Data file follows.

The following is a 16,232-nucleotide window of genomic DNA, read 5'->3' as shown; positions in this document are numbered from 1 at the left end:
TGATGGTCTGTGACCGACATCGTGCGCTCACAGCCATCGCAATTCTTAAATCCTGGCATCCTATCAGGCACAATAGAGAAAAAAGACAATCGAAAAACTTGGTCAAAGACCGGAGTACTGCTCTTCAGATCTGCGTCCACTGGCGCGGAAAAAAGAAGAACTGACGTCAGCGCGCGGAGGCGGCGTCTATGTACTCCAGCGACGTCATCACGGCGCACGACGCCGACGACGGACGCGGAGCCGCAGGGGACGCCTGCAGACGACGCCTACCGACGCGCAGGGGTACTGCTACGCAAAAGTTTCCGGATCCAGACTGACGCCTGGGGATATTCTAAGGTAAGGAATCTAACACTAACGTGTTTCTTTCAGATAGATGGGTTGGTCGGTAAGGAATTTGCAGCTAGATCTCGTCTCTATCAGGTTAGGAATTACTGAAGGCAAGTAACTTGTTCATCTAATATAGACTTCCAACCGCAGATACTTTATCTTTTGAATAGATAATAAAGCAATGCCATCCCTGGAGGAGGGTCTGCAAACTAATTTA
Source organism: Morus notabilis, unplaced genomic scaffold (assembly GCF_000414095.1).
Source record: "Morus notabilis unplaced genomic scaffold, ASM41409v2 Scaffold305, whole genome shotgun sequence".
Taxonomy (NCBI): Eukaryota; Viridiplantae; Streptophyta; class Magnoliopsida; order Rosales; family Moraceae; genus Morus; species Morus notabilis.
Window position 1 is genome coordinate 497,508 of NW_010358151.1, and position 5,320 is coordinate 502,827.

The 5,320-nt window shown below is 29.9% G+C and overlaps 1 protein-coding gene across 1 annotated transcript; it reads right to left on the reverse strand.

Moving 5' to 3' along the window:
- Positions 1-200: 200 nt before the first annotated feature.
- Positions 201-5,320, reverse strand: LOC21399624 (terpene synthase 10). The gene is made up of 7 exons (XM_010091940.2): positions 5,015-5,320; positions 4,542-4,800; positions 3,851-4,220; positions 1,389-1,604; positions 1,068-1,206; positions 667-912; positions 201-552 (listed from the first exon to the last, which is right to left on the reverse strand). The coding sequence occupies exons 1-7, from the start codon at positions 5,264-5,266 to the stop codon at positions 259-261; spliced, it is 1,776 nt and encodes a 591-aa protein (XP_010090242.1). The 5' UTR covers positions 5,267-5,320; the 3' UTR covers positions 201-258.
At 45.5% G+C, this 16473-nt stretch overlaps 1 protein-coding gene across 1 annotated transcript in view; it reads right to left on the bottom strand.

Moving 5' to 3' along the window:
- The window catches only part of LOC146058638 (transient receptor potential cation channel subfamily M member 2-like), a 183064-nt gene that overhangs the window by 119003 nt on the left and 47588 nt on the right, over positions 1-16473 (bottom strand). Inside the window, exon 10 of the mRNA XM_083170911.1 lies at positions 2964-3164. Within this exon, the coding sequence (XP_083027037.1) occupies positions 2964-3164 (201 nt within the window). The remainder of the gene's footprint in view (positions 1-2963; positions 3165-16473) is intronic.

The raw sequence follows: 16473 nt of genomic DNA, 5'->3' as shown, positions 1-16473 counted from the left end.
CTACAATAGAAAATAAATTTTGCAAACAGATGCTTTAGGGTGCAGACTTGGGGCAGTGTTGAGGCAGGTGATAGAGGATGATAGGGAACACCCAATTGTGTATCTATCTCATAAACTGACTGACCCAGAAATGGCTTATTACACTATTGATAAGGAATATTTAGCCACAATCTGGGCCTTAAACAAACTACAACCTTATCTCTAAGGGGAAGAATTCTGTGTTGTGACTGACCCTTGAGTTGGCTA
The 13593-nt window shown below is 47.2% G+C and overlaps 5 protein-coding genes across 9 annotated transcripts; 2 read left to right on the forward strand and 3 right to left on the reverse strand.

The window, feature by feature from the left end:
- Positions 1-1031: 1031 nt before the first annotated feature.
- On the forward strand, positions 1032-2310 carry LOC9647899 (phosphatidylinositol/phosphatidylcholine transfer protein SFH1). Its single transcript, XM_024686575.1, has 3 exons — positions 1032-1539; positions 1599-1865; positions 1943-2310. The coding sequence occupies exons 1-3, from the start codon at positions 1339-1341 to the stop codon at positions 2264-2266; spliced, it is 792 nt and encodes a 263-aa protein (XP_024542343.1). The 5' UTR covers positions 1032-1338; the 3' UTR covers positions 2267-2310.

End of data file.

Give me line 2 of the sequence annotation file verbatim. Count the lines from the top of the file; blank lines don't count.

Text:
TGATGGTCTGTGACCGACATCGTGCGCTCACAGCCATCGCAATTCTTAAATCCTGGCATCCTATCAGGCACAATAGAGAAAAAAGACAATCGAAAAACTTGGTCAAAGACCGGAGTACTGCTCTTCAGATCTGCGTCCACTGGCGCGGAAAAAAGAAGAACTGACGTCAGCGCGCGGAGGCGGCGTCTATGTACTCCAGCGACGTCATCACGGCGCACGACGCCGACGACGGACGCGGAGCCGCAGGGGACGCCTGCAGACGACGCCTACCGACGCGCAGGGGTACTGCTACGCAAAAGTTTCCGGATCCAGACTGACGCCTGGGGATATTCTAAGGTAAGGAATCTAACACTAACGTGTTTCTTTCAGATAGATGGGTTGGTCGGTAAGGAATTTGCAGCTAGATCTCGTCTCTATCAGGTTAGGAATTACTGAAGGCAAGTAACTTGTTCATCTAATATAGACTTCCAACCGCAGATACTTTATCTTTTGAATAGATAATAAAGCAATGCCATCCCTGGAGGAGGGTCTGCAAACTAATTTA